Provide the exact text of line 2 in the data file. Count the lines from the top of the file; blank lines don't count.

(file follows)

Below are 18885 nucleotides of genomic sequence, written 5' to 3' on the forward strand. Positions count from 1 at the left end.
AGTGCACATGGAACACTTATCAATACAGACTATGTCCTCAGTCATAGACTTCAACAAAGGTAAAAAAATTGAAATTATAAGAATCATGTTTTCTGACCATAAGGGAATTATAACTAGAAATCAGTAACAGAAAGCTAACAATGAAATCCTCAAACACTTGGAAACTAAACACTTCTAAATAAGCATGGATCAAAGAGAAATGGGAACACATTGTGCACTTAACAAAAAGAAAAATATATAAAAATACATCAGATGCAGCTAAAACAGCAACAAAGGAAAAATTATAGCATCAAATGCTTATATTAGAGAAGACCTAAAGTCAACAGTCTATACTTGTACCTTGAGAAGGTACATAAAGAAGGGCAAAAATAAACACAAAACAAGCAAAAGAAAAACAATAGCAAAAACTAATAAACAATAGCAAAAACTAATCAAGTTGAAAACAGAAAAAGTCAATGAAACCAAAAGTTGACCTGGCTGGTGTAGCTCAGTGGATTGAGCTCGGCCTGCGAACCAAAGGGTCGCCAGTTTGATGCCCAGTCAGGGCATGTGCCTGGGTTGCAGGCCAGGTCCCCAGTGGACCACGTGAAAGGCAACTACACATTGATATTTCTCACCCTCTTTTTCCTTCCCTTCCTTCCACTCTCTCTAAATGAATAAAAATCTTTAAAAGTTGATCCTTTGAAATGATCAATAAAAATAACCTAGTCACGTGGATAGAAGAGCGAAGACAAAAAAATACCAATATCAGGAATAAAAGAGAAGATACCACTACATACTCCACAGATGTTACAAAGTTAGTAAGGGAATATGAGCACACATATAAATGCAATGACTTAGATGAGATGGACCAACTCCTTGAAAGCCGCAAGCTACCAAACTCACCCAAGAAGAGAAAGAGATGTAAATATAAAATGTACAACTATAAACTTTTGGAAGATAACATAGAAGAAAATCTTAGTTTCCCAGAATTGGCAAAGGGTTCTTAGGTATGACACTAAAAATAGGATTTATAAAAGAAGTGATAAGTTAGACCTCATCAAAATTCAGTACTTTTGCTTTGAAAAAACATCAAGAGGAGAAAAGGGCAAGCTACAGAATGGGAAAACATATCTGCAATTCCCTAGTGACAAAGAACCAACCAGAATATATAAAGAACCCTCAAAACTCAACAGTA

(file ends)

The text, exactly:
AGTGCACATGGAACACTTATCAATACAGACTATGTCCTCAGTCATAGACTTCAACAAAGGTAAAAAAATTGAAATTATAAGAATCATGTTTTCTGACCATAAGGGAATTATAACTAGAAATCAGTAACAGAAAGCTAACAATGAAATCCTCAAACACTTGGAAACTAAACACTTCTAAATAAGCATGGATCAAAGAGAAATGGGAACACATTGTGCACTTAACAAAAAGAAAAATATATAAAAATACATCAGATGCAGCTAAAACAGCAACAAAGGAAAAATTATAGCATCAAATGCTTATATTAGAGAAGACCTAAAGTCAACAGTCTATACTTGTACCTTGAGAAGGTACATAAAGAAGGGCAAAAATAAACACAAAACAAGCAAAAGAAAAACAATAGCAAAAACTAATAAACAATAGCAAAAACTAATCAAGTTGAAAACAGAAAAAGTCAATGAAACCAAAAGTTGACCTGGCTGGTGTAGCTCAGTGGATTGAGCTCGGCCTGCGAACCAAAGGGTCGCCAGTTTGATGCCCAGTCAGGGCATGTGCCTGGGTTGCAGGCCAGGTCCCCAGTGGACCACGTGAAAGGCAACTACACATTGATATTTCTCACCCTCTTTTTCCTTCCCTTCCTTCCACTCTCTCTAAATGAATAAAAATCTTTAAAAGTTGATCCTTTGAAATGATCAATAAAAATAACCTAGTCACGTGGATAGAAGAGCGAAGACAAAAAAATACCAATATCAGGAATAAAAGAGAAGATACCACTACATACTCCACAGATGTTACAAAGTTAGTAAGGGAATATGAGCACACATATAAATGCAATGACTTAGATGAGATGGACCAACTCCTTGAAAGCCGCAAGCTACCAAACTCACCCAAGAAGAGAAAGAGATGTAAATATAAAATGTACAACTATAAACTTTTGGAAGATAACATAGAAGAAAATCTTAGTTTCCCAGAATTGGCAAAGGGTTCTTAGGTATGACACTAAAAATAGGATTTATAAAAGAAGTGATAAGTTAGACCTCATCAAAATTCAGTACTTTTGCTTTGAAAAAACATCAAGAGGAGAAAAGGGCAAGCTACAGAATGGGAAAACATATCTGCAATTCCCTAGTGACAAAGAACCAACCAGAATATATAAAGAACCCTCAAAACTCAACAGTA